Mirror Neurons - Beware Popular Folk Neuroscience
Mirror neurons have been said to be one of the most important discoveries in the past decade of neuroscience. Neuroscientists believe that mirror neurons could explain a number of sophisticated human behaviour and thought processes, such as empathy, trust and decision-making, as well as play a role in imitation, learning and possibly even language acquisition. A prominent neuroscientist, Vilayanur Ramachandran, predicted in 2000 that mirror neurons will do for psychology what DNA did for biology. In contrast to this, some critics warn to approach the idea that mirror neurons are the answer to what makes us human with caution.
What Are Mirror Neurons?
Mirror Neurons are primarily observed in primates. They serve a specific function, whereby clusters of these neurons activate in patterns which "mirror" the actual observed behaviour of another person (and sometimes even the behaviour of an animal) - as though the individual observer were enacting the behaviour being observed.
Mirror neurons are the reason why you smile involuntarily when you see another person smiling or why you yawn in response to another’s yawn. The various areas of brain activity which have been found to be consistent with that of mirror neuron activity include the premotor cortex, the supplementary motor area, the primary somatosensory cortex and the inferior parietal cortex.
Another definition for mirror neurons is that they are a distinctive type of brain cell that fires when you perform an action, and also when you simply watch someone else doing the same action. For instance, when you are grabbing a cup of coffee, Motor neuron A (which also happens to be a Mirror neuron) fires to tell your hand to reach out and grip the handle of the cup. When you watch your friend pick up his own cup of coffee, Motor neuron A also fires as if you were picking up her cup of coffee, even if your hand is not moving at all.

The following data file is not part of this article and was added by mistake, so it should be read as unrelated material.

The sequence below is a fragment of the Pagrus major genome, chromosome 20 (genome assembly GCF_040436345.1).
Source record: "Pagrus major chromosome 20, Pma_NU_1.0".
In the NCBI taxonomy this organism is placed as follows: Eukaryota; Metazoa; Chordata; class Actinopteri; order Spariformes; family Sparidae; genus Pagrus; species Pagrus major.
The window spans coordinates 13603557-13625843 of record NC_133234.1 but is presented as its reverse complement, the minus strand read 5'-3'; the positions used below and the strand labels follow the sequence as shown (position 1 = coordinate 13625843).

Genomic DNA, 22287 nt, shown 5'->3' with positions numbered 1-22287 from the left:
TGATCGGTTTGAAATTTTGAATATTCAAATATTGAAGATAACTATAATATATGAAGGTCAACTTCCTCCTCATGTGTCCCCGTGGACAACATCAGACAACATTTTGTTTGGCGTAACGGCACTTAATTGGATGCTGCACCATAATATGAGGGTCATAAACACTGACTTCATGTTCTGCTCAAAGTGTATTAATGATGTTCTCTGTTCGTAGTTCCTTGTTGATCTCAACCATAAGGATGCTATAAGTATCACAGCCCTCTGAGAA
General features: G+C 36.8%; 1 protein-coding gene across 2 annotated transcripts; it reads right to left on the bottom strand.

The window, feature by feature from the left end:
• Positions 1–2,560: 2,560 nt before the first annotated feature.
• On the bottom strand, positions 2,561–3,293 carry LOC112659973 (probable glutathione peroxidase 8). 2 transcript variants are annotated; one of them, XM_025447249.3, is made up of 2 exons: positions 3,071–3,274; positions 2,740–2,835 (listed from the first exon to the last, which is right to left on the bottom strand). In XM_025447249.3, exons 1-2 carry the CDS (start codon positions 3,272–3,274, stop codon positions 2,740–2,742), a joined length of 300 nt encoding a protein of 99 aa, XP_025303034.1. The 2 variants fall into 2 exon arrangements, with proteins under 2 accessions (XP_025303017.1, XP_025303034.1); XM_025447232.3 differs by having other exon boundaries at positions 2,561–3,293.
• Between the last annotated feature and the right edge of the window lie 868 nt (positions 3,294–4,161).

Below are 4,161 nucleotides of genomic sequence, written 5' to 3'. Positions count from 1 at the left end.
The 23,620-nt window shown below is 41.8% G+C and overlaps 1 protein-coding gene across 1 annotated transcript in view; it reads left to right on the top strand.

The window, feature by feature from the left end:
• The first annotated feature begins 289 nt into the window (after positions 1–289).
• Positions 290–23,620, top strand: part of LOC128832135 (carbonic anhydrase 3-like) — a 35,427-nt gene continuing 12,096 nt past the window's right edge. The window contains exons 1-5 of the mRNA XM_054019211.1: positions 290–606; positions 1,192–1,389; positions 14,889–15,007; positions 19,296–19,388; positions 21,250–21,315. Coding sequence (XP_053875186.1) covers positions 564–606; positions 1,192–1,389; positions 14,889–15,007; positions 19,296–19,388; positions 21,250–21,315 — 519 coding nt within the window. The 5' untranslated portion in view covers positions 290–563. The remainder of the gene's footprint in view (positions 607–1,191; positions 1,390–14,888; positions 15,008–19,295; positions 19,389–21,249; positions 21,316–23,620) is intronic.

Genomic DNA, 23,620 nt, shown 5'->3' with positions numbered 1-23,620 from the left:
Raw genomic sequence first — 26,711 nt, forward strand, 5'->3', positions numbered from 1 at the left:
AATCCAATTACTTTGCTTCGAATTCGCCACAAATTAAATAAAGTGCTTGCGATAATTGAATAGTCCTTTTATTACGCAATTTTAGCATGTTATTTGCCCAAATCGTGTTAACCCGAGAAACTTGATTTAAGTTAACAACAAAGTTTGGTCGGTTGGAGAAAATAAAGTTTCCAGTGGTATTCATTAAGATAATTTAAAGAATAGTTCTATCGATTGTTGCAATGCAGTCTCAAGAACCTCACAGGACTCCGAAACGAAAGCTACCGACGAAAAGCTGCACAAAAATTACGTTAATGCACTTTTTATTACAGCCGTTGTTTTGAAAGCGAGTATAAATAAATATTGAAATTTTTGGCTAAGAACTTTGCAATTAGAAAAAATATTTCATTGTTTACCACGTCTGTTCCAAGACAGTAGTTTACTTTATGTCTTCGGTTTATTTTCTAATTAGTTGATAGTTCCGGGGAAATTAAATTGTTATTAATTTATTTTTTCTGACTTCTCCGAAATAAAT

Why Are Mirror Neurons Controversial?
It is important to note that the functioning of mirror neurons in the human brain is still fairly controversial and speculative. The reasons for this, is that the studies that have investigated mirror neurons have largely been conducted in monkeys and other non-human primates. In addition, there has been a swathe of media around mirror neurons often proffering claims that have, as of yet, not been established fully in scientific literature. There is still a large amount of further research needed to fully unpack and understand both the function and role of mirror neurons in human beings.
Mirror Neurons and Consumer Neuroscience
Now that you have a basic understanding of mirror neurons, we can focus on mirror neurons in Consumer Neuroscience. Consumer Neuroscience is a maturing scientific discipline, where the focus of most studies are within commercial spheres. This sometimes lends theoreticians and applied scientists to adopt some 'folk' neuroscientific theories to assist in explaining their results to clients. This may be the case with mirror neurons. Mirror neurons may help to explain away many behavioural, psychological and neurological processes related to empathy, trust and sometimes decision making. These simplifications need to be cautioned against. We still don’t fully understand how mirror neuron processes affect any of these aforementioned psychological processes (empathy, trust and decision making).
It is also important to know that the current methodologies used in Consumer Neuroscience don’t measure mirror neuron activity and there is very scant evidence at the moment to suggest that any Consumer Neuroscience measures ‘track’ or ‘correlate’ in any way with mirror neuron activations.
Mirror neurons are a really exciting field of Neuroscience, where we encourage those interested to stay tuned, as we are still on the doorstep of understanding these neurobiological processes. In terms of this we would caution the reader about references to mirror neurons in Consumer Neuroscience or Neuromarketing.